It's 1916 and President Woodrow Wilson orders a "Punitive Expedition" of 4,800 men commanded by General John J. Pershing into Mexico to capture the rebel and bandit leader Francisco "Pancho" Villa.Â Villa has been ducking in and out of US borders and raiding American towns and small communities. However, despite Pershing's outnumbering forces, Villa and his bandits continue to unabashedly duck and elude capture.
[caption id="attachment_12647" align="aligncenter" width="460" caption="This famous cartoon depicts Gen. Pershing stamping out a nest of rattlesnakes labeled with names like â€œVillista,â€ â€œBandit,â€ and â€œCutthroatâ€."][/caption]
President Wilson, Gen. Pershing, and Lieutenant George Patton publicly claim the mission a success, however a lot of slack is directed their way for being out-witted and out-bluffed by the slippery Mexican rebels.
Pershing writes in a letter to his family:
...when the true history is written, it will not be a very inspiring chapter for school children, or even grownups to contemplate. Having dashed into Mexico with the intention of eating the Mexicans raw, we turned back at the first repulse and are now sneaking home under cover, like a whipped curr with its tail between its legs."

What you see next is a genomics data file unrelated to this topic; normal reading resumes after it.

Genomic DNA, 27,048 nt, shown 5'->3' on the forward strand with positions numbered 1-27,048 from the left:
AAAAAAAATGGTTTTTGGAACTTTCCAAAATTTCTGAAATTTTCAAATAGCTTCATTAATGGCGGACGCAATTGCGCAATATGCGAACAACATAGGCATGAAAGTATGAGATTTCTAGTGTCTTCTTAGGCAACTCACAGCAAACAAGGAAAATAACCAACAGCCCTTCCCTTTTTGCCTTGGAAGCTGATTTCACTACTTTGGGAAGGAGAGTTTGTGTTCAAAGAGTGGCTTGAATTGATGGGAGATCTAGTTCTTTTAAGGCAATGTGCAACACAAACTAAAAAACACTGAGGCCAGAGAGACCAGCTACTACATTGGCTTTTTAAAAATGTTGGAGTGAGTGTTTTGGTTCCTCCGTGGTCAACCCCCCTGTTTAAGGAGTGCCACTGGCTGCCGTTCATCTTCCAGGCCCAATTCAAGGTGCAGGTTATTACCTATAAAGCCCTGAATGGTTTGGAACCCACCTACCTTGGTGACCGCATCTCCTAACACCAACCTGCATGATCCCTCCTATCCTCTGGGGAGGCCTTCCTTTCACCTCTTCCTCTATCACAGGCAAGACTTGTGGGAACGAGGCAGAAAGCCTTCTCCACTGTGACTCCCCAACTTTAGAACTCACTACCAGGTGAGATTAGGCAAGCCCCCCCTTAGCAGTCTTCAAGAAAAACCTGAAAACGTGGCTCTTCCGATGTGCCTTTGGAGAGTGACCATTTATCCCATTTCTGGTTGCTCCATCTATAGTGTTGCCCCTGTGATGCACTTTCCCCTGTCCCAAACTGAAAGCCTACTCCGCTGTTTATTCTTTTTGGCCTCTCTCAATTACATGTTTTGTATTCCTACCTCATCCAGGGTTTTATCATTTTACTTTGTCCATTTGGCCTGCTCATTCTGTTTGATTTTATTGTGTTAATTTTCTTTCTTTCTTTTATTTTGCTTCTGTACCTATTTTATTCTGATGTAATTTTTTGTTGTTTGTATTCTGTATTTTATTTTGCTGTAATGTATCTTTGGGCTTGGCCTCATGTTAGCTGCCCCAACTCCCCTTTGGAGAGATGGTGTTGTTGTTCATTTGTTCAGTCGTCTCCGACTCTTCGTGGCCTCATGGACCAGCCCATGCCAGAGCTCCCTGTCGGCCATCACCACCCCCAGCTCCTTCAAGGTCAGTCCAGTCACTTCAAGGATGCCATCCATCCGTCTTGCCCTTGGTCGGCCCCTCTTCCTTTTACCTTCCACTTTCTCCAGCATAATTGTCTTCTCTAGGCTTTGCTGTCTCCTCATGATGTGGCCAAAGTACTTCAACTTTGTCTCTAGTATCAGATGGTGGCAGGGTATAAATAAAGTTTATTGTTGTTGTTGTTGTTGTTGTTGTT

So by now, I'm sure you are asking what does this have to do with anything?... I passed US History back in 11th grade.
Well, I just wanted to remind you of the history behind Pancho and Pershing and to know that Pershing had set up his outpost in Lajitas, Texas.Â (see, there is the tie-in!)Â And in doing my research of Lajitas, Pancho, and Pershing, I came across the ephemeral cartoon seen above with the rattle snakes and well, you can call me crazy, but that's how the Rio Grand Rattler Jacket came about.
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